Re: Lots of Idiotic Silly Braces?

Date: Mon, 16 Jul 2007 16:29:06 -0300
Message-ID: <469bc6df\$0\$8841\$9a566e8b_at_news.aliant.net>

> also seem interesting to me, David C and his notation thread has sent me
> off on what could be another wild goose chase. Gave this post a
> different subject so as not to usurp his.
>
> I think that some relations, once grouped and then projected, can't be
> presented as a single table.
>
> Eg.,
>
> ShipmentParts{S,P} // (ie., Shipment number, Part number):
> S P
> 1 3
> 1 4
> 2 3
>
> If we group on Part, we produce a relation that has two tuples instead
> of the three above and I might make it graphic like so:
>
> S {P}:
> 1 {3,4}
> 2 {3}

This represents it as one table.

> (Here, if you'll indulge me, I've been a bit sloppy with an abbreviated
> notation, using {P} to mean an attribute that has values that are sets
> of parts, not individual parts and not mentioning any relation names.)
>
> The predicate somebody intends by this grouping could be "Shipment S
> included the set of parts {P}". If we then ask "what combinations of
> parts have been shipped?", a knee-jerk reation might be to project away
> the S attribute:
>
> {P}:
> {3,4}
> {3}

This represents it as one table.

> I wouldn't know how to present this to a user except with two "tables",
> perhaps like so:
>
> Parts Combination (a):
> P
> 3
> 4
>
> Parts Combination (b):
> P
> 3

Huh?!? See above.

> I have the impression that Codd was not interested in forming an answer
> to such a query in this way, perhaps he would have said that it's
> unnecessary since without grouping or projecting, the same (ie.,
> equivalent) information could be presented by sorting the original
> relation by Shipment number. That's fine by me, I'm not trying to
> suggest there is any inconsistency between his model and sorting to give
> the answer because the "information" was there all along, it just might
> not have been arranged to suit the nuance of the query.
>
> Still, several other threads on various topics here have sometimes made
> me wonder what would happen if it were understood that when users see a
> single value in any column of a row in a table, underlying that value in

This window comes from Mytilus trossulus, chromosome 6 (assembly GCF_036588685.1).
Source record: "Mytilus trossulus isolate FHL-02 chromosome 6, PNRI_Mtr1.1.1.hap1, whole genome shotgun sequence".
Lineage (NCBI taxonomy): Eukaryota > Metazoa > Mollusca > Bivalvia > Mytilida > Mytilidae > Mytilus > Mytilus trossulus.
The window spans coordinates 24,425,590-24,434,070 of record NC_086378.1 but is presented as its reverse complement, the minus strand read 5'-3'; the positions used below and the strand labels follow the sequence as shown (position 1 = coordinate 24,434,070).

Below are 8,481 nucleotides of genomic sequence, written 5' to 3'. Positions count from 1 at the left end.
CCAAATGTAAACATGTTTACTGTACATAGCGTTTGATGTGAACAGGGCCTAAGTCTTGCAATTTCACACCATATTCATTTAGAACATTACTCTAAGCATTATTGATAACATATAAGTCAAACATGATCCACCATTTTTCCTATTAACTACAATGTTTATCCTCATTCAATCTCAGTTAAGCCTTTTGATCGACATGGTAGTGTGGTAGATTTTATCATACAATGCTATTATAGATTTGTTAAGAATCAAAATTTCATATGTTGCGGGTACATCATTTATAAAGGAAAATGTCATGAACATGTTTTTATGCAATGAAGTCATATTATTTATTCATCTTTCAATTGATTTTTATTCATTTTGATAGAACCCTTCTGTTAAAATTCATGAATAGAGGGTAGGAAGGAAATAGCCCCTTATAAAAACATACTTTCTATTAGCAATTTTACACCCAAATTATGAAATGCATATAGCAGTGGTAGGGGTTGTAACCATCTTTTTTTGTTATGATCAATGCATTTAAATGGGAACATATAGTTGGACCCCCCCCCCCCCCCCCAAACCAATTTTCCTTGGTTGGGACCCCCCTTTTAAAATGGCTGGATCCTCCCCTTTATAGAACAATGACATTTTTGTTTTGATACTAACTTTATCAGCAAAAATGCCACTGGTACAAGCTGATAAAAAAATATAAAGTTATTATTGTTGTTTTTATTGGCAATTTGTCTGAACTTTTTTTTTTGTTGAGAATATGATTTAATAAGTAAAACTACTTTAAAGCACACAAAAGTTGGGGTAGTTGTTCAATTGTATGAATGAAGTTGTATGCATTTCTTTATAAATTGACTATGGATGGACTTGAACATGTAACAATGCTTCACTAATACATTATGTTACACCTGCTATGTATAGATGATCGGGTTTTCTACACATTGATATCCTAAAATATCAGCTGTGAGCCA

> the dbms is a relation that uses values which are non-empty sets.
>
> For one thing, this might allow a system that for many apps, would not
> need to introduce rva's and the nested syntax they require.
>
> Switching gears a little, suppose S stands for Suppliers and {S} stands
> for a set of suppliers. As far as the result to the query "who are the
> suppliers?", there seems no material difference in the information
> presented by
>
> S
> 1
> 2
>
> and
>
> {S}
> {1,2}.
>
> As tables they are cosmetically different, they have different numbers
> of rows and one mentions Suppliers while the other mentions sets of
> Suppliers but they could represent the same relation under the covers.

That's exactly what views deliver.

> Most implementations seem to echo the table with two rows but it seems
> to me just as reasonable to echo the one that has only one row, ie.,
>
> {S}
> {1,2},
>
> and when the system is asked to present it, it appears as
>
> S
> 1
> 2.
>
> (The reason I say that as "tables", S and {S} are only different in a
> cosmetic way, is that I prefer to think that it is not tables that a
> dbms operates on, rather only relations.)
>
> But I can see no reason why there couldn't be an {S} relation that
> looked like:
>
> {S}
> {1}
> {2}
>
> and no other way (in the scheme I have in mind) to present it as a table
> than:
>
> S
> 1
> 2
>
> So, in this example, the relation "form"
>
> {S}
> {1}
> {2}
>
> happens to be equal (in information) to the "form"
>
> {S}
> {1,2}.

Not equal. Derivable but not equal.

> However, if I were to insert {1} to the latter "form", I think this
> relation "form" results:
>
> {S}
> {1,2}
> {1}
>
> My reason is simply that as "tuples", {1,2} and {1} are different. Now
> the the first two "forms" aren't equal to the one with the inserted tuple.
>
> I don't know how to present this "relation" as a table any more than the
> projection of the grouping I started out with so many lines above. All
> I have done so far is try to show why I think grouping doesn't always
> need to introduce new attribute names.
>
> I'm trying to lead up to a notation and interpretation that combines
> group and project as we know them and maybe avoids ungroup entirely, but
> I'll stop here for now and invite attacks on any grounds except for the